1. Younger children may respond well to setting up routines and taking your advice and guidance, while older children may resist having a Plan for the Day. Remind them that this is still the school term and schoolwork is continuing. Talk to them about the importance of routine for their health and wellbeing at this time, as well as the importance of keeping up with the curriculum, in preparation for their return to school.
2. Remind yourself that having to work independently without the stimulus and interaction of teachers and peers is new for your children and may be challenging. While it may be important to support your child to engage with learning at home by using technology, it’s not and cannot be exactly the same for your child as learning in school. Your child is likely to be less focused and attentive than they would be in school. If this is the case, consider helping them to start small and increase their study/schoolwork time gradually. Encourage them to take short breaks between study blocks.
3. It may be stressful for parents and careers of younger children if they believe that they have to be a ‘substitute teacher’. Remember you are not a teacher and there is no expectation that you should be doing extensive hours of tutoring or completing schoolwork with your child every day. Be realistic and sensible about your child’s needs and your own, during this time. Be flexible and open to adjusting to both your needs and your child’s needs – do what you can!
4. If you have older children in the house encourage them to help their younger siblings and build this into their Plan for the Day.
5. Remember that learning isn’t just about sitting with a pen and paper at a desk. Children can learn through baking, gardening or other activities of interest to you or your family. For example, baking can involve reading the recipe, following written instructions, learning about weight and measurement and the development of life skills.
6. As you know every child is different and you may find that your individual children respond to this situation in different ways. That’s ok. If needed, try to support them individually to adjust their schedules depending on their age, additional needs, motivation etc.
7. No matter what age, allow your child choices in relation to their Plan for the Day. Choosing the activities and the order in which they engage with those activities will be motivating and empowering for your child.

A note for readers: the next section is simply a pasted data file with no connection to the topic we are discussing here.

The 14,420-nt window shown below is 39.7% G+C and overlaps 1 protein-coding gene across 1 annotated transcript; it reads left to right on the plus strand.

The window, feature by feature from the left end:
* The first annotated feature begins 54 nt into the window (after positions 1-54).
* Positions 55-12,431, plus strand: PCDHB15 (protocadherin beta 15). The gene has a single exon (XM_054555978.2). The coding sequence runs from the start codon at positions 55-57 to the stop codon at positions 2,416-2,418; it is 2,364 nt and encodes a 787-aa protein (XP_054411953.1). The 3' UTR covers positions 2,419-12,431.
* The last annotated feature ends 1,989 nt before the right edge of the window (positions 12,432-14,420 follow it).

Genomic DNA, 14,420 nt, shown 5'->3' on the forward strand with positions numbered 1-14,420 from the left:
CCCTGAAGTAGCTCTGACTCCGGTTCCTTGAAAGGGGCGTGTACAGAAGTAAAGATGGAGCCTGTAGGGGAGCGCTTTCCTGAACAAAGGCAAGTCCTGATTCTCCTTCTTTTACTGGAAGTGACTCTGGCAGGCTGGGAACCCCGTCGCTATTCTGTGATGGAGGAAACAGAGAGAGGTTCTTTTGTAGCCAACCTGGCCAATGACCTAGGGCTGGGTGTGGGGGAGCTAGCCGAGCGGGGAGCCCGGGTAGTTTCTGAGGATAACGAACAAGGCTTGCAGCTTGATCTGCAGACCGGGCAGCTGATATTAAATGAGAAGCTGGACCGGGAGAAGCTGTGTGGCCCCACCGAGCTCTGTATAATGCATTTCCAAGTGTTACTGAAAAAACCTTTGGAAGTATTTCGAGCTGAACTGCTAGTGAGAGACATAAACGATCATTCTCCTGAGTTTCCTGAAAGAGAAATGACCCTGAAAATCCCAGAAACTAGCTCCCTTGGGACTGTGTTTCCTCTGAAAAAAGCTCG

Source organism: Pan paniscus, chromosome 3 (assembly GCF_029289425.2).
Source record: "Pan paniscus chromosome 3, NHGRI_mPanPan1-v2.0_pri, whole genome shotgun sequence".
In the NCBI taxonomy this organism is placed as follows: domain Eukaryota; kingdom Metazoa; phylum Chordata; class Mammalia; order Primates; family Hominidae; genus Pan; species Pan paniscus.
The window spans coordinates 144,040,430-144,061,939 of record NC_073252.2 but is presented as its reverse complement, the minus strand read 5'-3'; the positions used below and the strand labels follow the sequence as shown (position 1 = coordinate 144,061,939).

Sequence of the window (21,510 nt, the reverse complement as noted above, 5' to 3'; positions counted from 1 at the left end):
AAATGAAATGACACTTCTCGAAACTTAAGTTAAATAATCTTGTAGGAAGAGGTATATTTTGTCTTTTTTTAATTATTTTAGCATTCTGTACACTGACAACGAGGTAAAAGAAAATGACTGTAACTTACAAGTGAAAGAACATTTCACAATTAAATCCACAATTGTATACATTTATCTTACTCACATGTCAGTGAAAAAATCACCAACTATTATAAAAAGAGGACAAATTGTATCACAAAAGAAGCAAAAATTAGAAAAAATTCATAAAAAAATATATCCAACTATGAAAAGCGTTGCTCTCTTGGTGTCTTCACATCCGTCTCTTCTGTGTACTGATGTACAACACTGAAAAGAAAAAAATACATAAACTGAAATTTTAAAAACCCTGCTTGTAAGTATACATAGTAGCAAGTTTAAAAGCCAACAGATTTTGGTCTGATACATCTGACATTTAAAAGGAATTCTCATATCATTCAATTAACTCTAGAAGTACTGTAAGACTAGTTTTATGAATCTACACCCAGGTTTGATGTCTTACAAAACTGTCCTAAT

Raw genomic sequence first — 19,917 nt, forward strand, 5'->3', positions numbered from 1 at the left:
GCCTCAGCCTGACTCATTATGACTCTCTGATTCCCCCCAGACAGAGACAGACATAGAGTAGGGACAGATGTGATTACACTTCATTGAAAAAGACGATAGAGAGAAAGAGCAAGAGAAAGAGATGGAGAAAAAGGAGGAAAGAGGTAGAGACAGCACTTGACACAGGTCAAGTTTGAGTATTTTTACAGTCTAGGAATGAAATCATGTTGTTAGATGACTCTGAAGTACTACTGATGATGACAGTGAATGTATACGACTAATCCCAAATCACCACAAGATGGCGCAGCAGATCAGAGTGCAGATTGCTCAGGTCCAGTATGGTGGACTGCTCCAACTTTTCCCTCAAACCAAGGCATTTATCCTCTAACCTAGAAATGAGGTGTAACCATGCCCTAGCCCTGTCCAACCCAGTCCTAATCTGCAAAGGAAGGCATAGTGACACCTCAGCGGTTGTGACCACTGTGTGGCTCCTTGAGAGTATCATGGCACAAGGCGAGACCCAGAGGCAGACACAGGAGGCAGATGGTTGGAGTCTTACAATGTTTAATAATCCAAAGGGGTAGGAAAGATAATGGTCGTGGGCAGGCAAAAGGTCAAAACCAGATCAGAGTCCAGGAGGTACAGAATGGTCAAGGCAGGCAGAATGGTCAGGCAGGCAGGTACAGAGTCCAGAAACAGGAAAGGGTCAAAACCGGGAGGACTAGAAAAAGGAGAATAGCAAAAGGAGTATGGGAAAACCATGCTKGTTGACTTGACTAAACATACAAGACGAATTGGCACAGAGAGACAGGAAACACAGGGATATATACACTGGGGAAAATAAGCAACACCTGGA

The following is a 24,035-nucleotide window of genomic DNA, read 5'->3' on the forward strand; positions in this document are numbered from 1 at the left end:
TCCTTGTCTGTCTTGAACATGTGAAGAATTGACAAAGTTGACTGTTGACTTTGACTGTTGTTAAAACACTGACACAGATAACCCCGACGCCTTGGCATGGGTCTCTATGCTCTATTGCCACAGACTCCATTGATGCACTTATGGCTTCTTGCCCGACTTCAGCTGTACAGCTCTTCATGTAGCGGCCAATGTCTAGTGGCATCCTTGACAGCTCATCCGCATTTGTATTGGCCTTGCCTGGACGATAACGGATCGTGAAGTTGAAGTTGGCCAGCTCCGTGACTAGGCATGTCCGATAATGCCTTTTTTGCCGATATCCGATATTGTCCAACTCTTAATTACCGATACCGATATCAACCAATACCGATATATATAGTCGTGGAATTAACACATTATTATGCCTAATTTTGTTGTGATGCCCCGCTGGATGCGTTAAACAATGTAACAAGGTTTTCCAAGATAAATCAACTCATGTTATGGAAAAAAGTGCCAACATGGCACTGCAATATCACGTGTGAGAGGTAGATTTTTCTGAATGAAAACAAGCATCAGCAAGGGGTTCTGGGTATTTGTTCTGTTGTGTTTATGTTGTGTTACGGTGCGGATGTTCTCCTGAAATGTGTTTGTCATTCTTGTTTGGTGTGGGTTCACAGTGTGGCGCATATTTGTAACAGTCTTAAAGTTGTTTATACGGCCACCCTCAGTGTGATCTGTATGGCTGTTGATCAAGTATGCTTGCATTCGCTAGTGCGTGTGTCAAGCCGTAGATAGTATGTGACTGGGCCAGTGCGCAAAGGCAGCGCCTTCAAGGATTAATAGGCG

8. If your child’s first few attempts at the Plan for the Day have not worked, remember this is a time of learning and adjusting so it may take time to get it right. At the end of each day, your child may want to discuss with you what worked well about the plan and what was challenging. Help them to think about how it could be improved for the next day.
9. For many children and young people it may be difficult to stay motivated and focused when working alone at home. This is normal. The Plan for the Day will help. Encourage them to take regular breaks and praise and reward them for working hard and trying their best. You may need to consider building in a reward or incentive system in order to help them experience success while learning at home. Rewards don’t have to cost money and can be daily or weekly depending on the age of the child. Examples include choosing a game for the family to play, having their favorite meal for dinner, choosing a family movie.
10. This may be a challenging time for families. Be patient and kind with yourself. If you can, take breaks during your day, get plenty of sleep, connect with friends and family using social media, exercise and eat well. Remember that the most important thing that you can do is love and care for your child and reassure them that Covid-19 will pass.